Ron Santo played third base in the Major Leagues from 1960 to 1974, 14 of those years with the Chicago Cubs. In his career, he compiled 342 HR, 1,331 RBI and had a lifetime batting average of .277. He was in the top five voting for the Rookie of the Year. He was a nine-time All Star, a five-time Gold Glove winner and in the top 10 for MVP four times.
Third base is the hardest position to play to get into the Hall of Fame. Third base has the fewest representatives in the Hall. Why is this?
To understand why this man has not yet been inducted into the Hall of Fame, the obligatory comparison needs to be made. Without further adieu…
Next to the 10 third basemen in the Hall of Fame, Santo compares favorably. This is not a guy who would be getting in by the skin of his teeth. His stats are better than many of the third basemen already in the Hall. If inducted, his stats would rank like this:
Batting average: 7/11
Home run total: 3/11
RBI total: 5/11
Slugging percentage: 4/11
Stolen bases: 7/11
Runs scored: 7/11
On base percentage: Tied 6/11
Based on these numbers, he would rank fifth in stats across the board when compared to the other third basemen in the HOF.
The next obvious comparison is with anyone who played in the same era. Balls have constantly evolved over time and gloves have changed dramatically over time. Ballparks change, strike zones change—there are a myriad of changes as the years go by. All of these things are factors in understanding player ability across generations. Only one third baseman in the HOF played in the same era as Santo—Brooks Robinson
Robinson's career overlapped with Santo’s. Of course, Robinson played in the AL and Santo in the NL. When comparing the primary stats, Santo comes out ahead, despite having played seven fewer years. Seven years!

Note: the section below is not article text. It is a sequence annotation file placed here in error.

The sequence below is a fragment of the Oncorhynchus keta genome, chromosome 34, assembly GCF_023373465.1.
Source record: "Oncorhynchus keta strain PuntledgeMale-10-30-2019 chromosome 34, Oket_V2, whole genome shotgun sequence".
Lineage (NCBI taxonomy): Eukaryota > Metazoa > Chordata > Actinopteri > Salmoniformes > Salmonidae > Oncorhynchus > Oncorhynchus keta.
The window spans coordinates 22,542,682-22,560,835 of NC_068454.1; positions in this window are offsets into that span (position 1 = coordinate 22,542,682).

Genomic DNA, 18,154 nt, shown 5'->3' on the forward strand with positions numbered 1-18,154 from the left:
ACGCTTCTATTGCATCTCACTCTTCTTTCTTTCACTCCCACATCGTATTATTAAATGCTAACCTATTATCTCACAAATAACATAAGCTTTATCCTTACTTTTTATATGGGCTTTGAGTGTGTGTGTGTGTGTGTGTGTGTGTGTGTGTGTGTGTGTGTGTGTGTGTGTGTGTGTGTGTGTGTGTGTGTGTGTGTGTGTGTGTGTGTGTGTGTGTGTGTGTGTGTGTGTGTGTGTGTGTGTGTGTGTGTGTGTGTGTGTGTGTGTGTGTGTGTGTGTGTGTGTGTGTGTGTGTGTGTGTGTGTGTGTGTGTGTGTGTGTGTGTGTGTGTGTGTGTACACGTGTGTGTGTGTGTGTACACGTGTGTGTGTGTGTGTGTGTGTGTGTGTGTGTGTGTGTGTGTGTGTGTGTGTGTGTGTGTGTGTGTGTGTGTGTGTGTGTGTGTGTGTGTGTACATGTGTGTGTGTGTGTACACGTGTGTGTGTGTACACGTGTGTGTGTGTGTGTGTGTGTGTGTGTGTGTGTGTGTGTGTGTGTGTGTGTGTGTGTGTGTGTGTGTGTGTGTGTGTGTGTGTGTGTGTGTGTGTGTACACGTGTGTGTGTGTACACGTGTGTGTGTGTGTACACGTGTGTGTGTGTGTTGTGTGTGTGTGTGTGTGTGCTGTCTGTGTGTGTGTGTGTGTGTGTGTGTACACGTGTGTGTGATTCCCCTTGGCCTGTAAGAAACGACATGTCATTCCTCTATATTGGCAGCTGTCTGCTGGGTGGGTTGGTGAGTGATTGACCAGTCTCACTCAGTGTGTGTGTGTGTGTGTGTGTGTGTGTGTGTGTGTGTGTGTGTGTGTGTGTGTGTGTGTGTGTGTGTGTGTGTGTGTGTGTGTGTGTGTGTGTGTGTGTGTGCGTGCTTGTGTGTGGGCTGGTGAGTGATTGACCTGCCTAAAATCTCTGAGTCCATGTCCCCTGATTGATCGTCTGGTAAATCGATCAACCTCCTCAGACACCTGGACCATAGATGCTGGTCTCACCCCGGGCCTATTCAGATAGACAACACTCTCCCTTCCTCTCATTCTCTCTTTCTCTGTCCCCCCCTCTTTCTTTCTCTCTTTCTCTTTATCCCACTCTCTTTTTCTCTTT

BA .276 .267
HR 342 .268
RBI 1,331 1,357
SLG 464 .401
Gold Gloves 5 16
Robinson is widely considered the best fielding third baseman to ever play the game—a sentiment I whole heartedly agree with. But, last time I checked, induction into the HOF was not just about fielding your position. If you look at their careers in totality, Santo gets the edge—far greater production in far less time.
The one difference you’ll notice between Santo and the other third basemen in the HOF, the glaring difference, is playoff and World Series appearances. Santo’s Cubs teams never even made the playoffs. He never got to smell the grass in October. This fact is the basis for my third comparison. It’s the extraneous variable; the one the voters must be looking at when deciding to leave Santo off of their ballots.
Of 10 third baseman in the HOF, nine played in the playoffs—many making indelible marks on the biggest of stages. Robinson was a two-time World Series champion and the MVP of the 1970 World Series. Eddie Matthews is also a two-time World Series winner.
George Brett is a World Series winner and 1985 ALCS MVP. Wade Boggs is a World Series winner and was in the playoffs numerous times. Ditto Mike Schmidt, who also has a World Series MVP to his name.
Frank Baker is a three-time World Series champion. Pie Traynor, Jimmy Collins and Freddie Lindstrom all are World Series champions.
George Kell is the only third baseman in the Hall who never played in the playoffs. In careers that both spanned 15 years, Kell and Santo’s stats—with the exception of the Golden Glove award, because it was not introduced until the last year of Kell’s career, 1957—compare like this:
BA .276 .301
HR 342 78
RBI 1331 870
SLG .464 .414
Gold Gloves 5 N/A
Santo beats Kell in every category except average. Kell has a distinct advantage there.
In comparing against the whole (all third basemen in the HOF), comparing against a “like” subset, (Robinson) and comparing against an interesting shared variable (Kell, no postseason), Santo proves his merit every time.
I am simply lost as to why this man is not in the Hall of Fame. He isn't under scrutiny for substance abuse. In fact, he played most of career with Type 1 diabetes! Now he has passed, and to great tragedy, never saw his dream fulfilled.